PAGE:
Eric returned from his business trip to Mumbai (Bombay) with lots of great pictures and really interesting stories to tell, so I asked him if he wouldn't mind writing up a little recap for you. I figured that by having him do it, I wouldn't run the risk of leaving anything out or saying something incorrectly. Thanks for helping me with this one, Eric!
So, without further ado, I give you Eric's "My Life as a Lawyer's Wife" debut:
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Anyone who has ever traveled on business knows that it is usually more glamorous to tell people where you went than to actually go there yourself. Normally, an international business trip consists of a first class flight, a five star hotel and...a crowded conference room for 15 hours a day. However, I was very fortunate that our meetings wrapped up a day early, and I had some time to do some sightseeing.
The first thing I will say about nice hotels in India is that the level of service is outstanding. The staff at the Oberoi Hotel in Mumbai had live music playing around the clock (harp during dinner, grand piano during the day and night), asked how I was doing (and seemed to really want to know), turned off the vacuum when I walked by, rode the elevator to my floor before heading to their final destination, carried my luggage whenever possible and really went out of their way to accommodate every request I made. This is actually how I came to take such a great tour of the city. Had they not come through, I would not have ventured very far on my own. For one thing, I am not sure it would have been the safest decision, and for another, it was literally 100 degrees.
Anyway, I called the concierge at 10 p.m. Thursday night to ask about setting up a tour for the following day, and was told they require at least 24 hours notice, but would see what they could do and call me in the morning. Needless to say, by the time I woke up on Friday morning they had arranged for a rental car (with chauffeur) and a travel guide from the Government's tourism department to ride along and talk about the people and places we would encounter around the city.
Before showing you some of the places my tour guide showed me, I should share that my hotel room looked out at the Arabian Sea and probably the most photographed spot in Mumbai: the Queen's Necklace. As you can see, this spot is appropriately named because of the way the street lamps light up the road along Marine Drive.
Marine Drive/the Queen's Necklace during the day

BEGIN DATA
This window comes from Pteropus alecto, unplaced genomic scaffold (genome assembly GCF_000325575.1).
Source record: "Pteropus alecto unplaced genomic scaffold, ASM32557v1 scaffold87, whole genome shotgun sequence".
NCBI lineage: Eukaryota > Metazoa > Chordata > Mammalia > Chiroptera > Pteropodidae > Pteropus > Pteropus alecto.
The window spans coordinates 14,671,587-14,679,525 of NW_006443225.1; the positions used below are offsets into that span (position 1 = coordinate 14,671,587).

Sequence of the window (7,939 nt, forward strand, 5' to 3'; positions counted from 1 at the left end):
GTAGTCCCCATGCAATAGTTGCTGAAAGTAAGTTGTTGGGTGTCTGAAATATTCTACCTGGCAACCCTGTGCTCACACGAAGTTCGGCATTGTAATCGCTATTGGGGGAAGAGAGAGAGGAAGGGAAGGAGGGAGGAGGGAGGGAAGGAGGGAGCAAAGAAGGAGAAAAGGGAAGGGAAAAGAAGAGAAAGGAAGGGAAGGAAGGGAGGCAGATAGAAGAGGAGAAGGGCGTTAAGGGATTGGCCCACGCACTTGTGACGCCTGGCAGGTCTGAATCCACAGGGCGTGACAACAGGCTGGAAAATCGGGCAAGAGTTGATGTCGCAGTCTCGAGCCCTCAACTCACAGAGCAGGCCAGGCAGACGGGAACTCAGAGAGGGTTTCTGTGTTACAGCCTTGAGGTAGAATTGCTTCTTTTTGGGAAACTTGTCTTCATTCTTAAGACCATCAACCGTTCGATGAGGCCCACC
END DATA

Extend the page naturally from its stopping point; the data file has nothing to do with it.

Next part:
The Queen's Necklace at night
My tour guide also told me that Marine Drive was a great spot to watch the sun set. Fortunately, my day off also meant I was able to snap this picture from my room:
Sunset over the Arabian Sea (The Maharashtra Governor's mansion is on the end of the peninsula to the right of the sun)
Just for fun, here are some pictures of the hotel:
The Oberoi Hotel - it looks much fancier on the inside.
Inside the lobby - check out the red piano!
Looking up from the lobby of the hotel
VIDEO: Pianist in the hotel lobby (playing "Phantom of the Opera")
The pool area
One side of the room - bed, desk area
The bathroom and bedroom
So, back to (or, finally to) the tour recap. After a healthy chat about reclaimed land and the renovation of the hotel, we made our way to the Victoria Terminus, which is one of the busiest train stations in India. Apparently the Mumbai commuter trains handle 8 million passengers a day. Funny story - the majority of trains are not electric, which means they have no air conditioning and no doors, which the tour guide says is the cause of multiple deaths each week. Yes, multiple deaths.
One of the commuter trains - do you see the people hanging out of the doorways?
The Victoria Terminus is one of two World Heritage Sites in Mumbai. It was also featured prominently in the movie Slumdog Millionaire (it is the train station where Jamal and Latika meet on the platform).
Victoria Terminus, with a cab in the foreground. All the taxis are painted either black and yellow like that, or blue and white.
The blue and white ones are the ones with air conditioning and cost extra!
Closer view of the Victoria Terminus - a lion and lioness guard the entrance
After driving down Marine drive and past the Flora Fountain, the Taraporewala Aquarium and Chowpatty Beach (feel free to look them up on your own or check them out if you ever find yourself in Mumbai), we stopped and went in a Jain Temple. Jainism is one of the eight religions practiced in India. Apparently, 85% of Indians are Hindu, but my guide must have been Jain, so a Jain temple it was. After removing our shoes, in we went. I have to say that it was really fancy (for lack of a more formal term).
Rules for the Temple. In case you can't read it, they are:
1.) Please remove your footwear. 2.) Eating, chewing anything and smoking is prohibited.
3.) Ladies in monthly period are not allowed. (WHAT???) 4.) Please walk gently and carefully without
disturbing the devotees. 5.) While taking photographs do not turn your back to the idols.
6.) Visitors are restricted in last chambers.
Outside on the second floor of the Temple
Inside the Temple - the doors were made of real silver
This is a paper cut-out!
View of one of the idols through the closed gate (they close them off at 1 p.m.)
The figure here is not a saint herself, but she helped the 24 saints achieve Nirvana.
She is wearing a necklace of lotus flowers, the national flower of India.
Fancy peacock (national bird of India) on the stairwell
Ceiling of the Temple
VIDEO: Inside the Jain Temple